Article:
Erik Aybar

Distraction - The Enemy of Learning

May 27, 2015

When attempting to pick up or improve your skills relating to a technology or concept, it is so easy to be sidelined by distraction. Instead of spending one hour kicking off an Angular app, I find myself distracted setting up tooling and development environment. Rather than taking an hour and getting some test coverage going for my React app, I find myself debating which testing framework I should go with. Instead of simply interfacing with some existing API (GitHub, Twitter, etc…) I find myself getting sidetracked into building my own API alongside whatever client side project I have in mind. In many cases, distraction prevents me from even getting started with what I set out to accomplish, “learning this one single thing”.

The farther I progress with my Javascript skills/career the more difficult avoiding this distraction becomes. The more tools and concepts I expose myself to the higher the number of possible branches of distraction. There are so many possibilities of concepts, libraries, frameworks, and tooling out there that I feel like you almost have to just pick one and commit some time to it, promising yourself you will at least give it a fair shot before moving onto its counterpart. Some examples of these types of “choices”:

  • Which MV* Javascript framework should I be using/learning?
  • Should I even be using a MV* framework for my Javascript?
  • What about this new functional/reactive programming thing?
  • How about testing? Which form of testing is “best”?
  • Which automation tooling should I invest my time into?
  • How about build tools?
  • CSS libraries?
  • ES6/ES7 are they ready for use via transpilers? Which transpiler?
  • […]

I feel like when it comes to learning and experimenting in the programming world, you need to have a project to use as a baseling for your learning and experimentation. I have found this much easier said than done. More often than not I find myself starting the morning off by telling myself, “I’m going to sit down and invest a solid hour into better learning [INSERT TECHNOLOGY OR CONCEPT HERE]”. An hour, sometimes two, later I am still banging my head against my desk trying to decide what to build with said technology/concept. Even worse is that once I settle on a good “demo product/project” idea, I can get absorbed for days or weeks in “product design” trying to decide what it does. And the worst part is once it comes to trying to make whatever I’ve settled on look pretty. It is usually during this design, styling, etc… phase that my learning/experimentation fizzles out.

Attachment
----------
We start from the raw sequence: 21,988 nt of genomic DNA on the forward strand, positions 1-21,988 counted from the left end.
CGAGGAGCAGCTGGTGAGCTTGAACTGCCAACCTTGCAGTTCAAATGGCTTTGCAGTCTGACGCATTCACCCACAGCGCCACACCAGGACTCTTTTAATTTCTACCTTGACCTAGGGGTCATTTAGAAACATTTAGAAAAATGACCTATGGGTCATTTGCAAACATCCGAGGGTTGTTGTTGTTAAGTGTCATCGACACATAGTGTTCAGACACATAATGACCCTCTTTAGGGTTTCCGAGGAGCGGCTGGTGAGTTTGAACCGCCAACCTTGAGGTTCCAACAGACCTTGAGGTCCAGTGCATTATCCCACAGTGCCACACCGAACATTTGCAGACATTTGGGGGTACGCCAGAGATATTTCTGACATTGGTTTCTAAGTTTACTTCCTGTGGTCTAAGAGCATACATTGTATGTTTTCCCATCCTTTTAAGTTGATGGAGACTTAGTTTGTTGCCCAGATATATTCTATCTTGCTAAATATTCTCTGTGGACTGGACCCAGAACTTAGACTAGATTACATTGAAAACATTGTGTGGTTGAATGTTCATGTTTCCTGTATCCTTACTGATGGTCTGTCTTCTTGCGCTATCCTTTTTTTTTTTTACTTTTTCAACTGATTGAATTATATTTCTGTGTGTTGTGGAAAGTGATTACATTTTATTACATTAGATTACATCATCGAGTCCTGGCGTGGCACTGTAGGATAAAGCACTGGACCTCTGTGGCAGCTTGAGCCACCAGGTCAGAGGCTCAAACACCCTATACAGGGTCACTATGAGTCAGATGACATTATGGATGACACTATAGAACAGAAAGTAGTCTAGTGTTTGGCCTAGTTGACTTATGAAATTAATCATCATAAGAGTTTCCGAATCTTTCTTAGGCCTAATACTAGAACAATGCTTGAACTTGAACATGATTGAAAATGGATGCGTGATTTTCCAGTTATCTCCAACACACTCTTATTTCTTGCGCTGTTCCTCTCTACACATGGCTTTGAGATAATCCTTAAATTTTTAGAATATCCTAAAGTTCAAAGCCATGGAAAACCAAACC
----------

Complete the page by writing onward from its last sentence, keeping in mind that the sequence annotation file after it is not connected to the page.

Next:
Over the years, I’ve settled on a few ideas that I feel like are good candidates to fill this slot of using as a baseline for learning and experimenting. Some off the top of my head are:

  • TODO App (as cliche as they get)
  • Time Tracker App
  • Personal Finance/Budget App
  • GitHub Client
  • Personal Recipe App
  • and so on and so on…

This morning was no different in that I woke up with the intention of sitting down and putting an hour into unit testing w/ Javascript, and here I am still debating how to best put this into practice, get some code/tests written, and flex my learning muscles.

I think for now, I have settled on the Personal Finance/Budget App for a number of reasons:

  • It doesn’t require interaction with any 3rd party APIs/services
  • It requires some actual logic/calculation
  • It lends itself to simple/easy layout and design
  • It is a concept that I am familar with
  • I have spent an unhealthy amount of time in Excel
  • It solves a problem that I actually have

It solves a problem that I actually have

I feel like that last point is the most important when it comes to working on side-projects or learning experiments. Something that you can understand, relate to, and possibly even use.

It is usually during this design, styling, etc… phase that my learning/experimentation fizzles out.

That is the toughest part. I still haven’t quite found the solution to this. Although I have some ideas in mind. I plan to follow this up with the first step towards muscling past this phase. I want to lay the groundwork for a baseline project that is relatable and meaningful enough to me that I can stick with it. I need to muscle through this phase and define that baseline project. I must decide the what and why of this product. I want it to be a small enough undertaking that I can port it to several different technologies and implementations in a relatively short amount of time. I want it to be large enough an undertaking that I can feel certain pain points and strengths of said technologies.

If you have any good baseline projects that work for you, let me know! I would love to hear what is working well for others out there. I know this is a common struggle out there.

Image courtesy of andresthor

Erik Aybar

👋🏽 Hi! I'm Erik Aybar. I'm a software person working remotely from St. George, Utah. This is my blog.